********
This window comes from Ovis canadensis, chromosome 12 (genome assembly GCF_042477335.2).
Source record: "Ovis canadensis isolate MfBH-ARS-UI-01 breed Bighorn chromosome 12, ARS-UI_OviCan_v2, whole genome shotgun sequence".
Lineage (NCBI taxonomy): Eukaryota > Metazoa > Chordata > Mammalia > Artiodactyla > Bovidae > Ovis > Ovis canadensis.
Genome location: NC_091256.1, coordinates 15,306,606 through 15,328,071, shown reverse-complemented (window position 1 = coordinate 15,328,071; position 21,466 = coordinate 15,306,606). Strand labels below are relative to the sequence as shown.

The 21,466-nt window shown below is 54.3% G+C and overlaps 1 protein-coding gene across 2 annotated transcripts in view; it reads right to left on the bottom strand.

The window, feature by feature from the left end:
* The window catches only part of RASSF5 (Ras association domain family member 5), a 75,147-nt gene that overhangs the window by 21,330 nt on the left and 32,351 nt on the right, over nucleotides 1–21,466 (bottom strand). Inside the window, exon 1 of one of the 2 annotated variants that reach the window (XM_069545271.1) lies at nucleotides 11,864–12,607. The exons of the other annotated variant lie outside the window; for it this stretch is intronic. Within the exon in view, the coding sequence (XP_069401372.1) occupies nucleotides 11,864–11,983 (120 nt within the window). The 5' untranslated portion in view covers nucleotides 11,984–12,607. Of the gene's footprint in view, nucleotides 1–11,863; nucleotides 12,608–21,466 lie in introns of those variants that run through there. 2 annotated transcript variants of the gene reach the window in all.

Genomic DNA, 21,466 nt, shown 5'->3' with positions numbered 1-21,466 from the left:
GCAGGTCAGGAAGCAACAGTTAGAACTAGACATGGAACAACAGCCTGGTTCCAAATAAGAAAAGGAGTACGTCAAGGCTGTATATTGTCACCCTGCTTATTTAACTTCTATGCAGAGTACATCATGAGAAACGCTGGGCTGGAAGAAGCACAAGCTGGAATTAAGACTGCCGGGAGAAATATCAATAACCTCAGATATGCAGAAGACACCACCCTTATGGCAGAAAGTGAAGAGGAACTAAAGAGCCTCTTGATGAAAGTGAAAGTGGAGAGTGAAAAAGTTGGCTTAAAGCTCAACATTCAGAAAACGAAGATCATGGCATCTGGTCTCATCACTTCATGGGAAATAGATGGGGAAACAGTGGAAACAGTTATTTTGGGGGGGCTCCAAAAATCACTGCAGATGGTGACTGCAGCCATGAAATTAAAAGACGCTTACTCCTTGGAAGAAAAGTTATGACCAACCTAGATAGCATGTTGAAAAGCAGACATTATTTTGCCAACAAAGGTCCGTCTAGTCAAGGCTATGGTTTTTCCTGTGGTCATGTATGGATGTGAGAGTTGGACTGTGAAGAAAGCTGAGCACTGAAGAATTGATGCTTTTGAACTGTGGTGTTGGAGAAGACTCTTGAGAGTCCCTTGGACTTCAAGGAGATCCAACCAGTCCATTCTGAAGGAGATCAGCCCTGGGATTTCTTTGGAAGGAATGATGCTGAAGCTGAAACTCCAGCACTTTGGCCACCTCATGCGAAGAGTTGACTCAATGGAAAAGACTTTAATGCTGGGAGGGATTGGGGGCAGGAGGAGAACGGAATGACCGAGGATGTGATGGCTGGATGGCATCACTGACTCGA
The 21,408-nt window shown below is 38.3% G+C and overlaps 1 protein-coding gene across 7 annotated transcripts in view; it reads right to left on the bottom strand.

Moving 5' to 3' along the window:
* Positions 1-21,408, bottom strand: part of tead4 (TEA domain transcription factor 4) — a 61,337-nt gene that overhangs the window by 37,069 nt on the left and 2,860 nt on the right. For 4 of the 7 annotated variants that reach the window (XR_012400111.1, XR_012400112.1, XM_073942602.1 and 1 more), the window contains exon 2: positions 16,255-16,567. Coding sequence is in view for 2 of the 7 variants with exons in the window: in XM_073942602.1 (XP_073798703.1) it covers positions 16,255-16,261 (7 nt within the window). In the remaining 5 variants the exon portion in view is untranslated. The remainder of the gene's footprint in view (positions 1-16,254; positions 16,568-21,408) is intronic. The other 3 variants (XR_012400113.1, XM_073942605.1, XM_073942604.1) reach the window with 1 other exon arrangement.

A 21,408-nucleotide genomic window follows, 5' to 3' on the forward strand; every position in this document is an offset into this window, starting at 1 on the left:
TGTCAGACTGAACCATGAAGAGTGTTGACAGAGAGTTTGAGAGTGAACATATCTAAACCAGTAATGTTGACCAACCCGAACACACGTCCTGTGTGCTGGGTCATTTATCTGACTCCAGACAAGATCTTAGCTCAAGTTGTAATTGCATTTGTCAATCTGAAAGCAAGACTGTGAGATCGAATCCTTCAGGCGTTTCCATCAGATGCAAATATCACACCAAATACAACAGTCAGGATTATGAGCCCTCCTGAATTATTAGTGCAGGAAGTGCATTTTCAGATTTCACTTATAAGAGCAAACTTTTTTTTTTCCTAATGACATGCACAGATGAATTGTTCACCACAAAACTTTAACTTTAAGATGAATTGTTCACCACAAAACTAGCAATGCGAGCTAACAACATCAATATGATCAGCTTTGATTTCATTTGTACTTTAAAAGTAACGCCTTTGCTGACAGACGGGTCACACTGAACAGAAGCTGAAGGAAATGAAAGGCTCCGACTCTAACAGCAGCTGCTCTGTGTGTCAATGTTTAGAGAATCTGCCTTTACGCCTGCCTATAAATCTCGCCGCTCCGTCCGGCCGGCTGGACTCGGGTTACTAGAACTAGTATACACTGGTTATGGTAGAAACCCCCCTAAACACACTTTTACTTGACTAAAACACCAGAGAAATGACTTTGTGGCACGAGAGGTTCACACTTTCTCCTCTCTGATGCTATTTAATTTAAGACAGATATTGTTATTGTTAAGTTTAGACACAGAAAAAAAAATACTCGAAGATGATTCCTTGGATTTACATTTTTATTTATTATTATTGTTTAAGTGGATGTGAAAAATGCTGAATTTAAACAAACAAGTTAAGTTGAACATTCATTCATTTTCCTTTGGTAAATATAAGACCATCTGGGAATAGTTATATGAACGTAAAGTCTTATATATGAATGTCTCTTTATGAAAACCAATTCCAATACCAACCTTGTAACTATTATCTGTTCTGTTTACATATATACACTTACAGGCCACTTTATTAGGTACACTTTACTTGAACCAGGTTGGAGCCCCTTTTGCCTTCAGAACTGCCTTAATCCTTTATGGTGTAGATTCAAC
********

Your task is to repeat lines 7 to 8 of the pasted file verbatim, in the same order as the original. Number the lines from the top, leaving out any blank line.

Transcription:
* The window catches only part of RASSF5 (Ras association domain family member 5), a 75,147-nt gene that overhangs the window by 21,330 nt on the left and 32,351 nt on the right, over nucleotides 1–21,466 (bottom strand). Inside the window, exon 1 of one of the 2 annotated variants that reach the window (XM_069545271.1) lies at nucleotides 11,864–12,607. The exons of the other annotated variant lie outside the window; for it this stretch is intronic. Within the exon in view, the coding sequence (XP_069401372.1) occupies nucleotides 11,864–11,983 (120 nt within the window). The 5' untranslated portion in view covers nucleotides 11,984–12,607. Of the gene's footprint in view, nucleotides 1–11,863; nucleotides 12,608–21,466 lie in introns of those variants that run through there. 2 annotated transcript variants of the gene reach the window in all.

Genomic DNA, 21,466 nt, shown 5'->3' with positions numbered 1-21,466 from the left: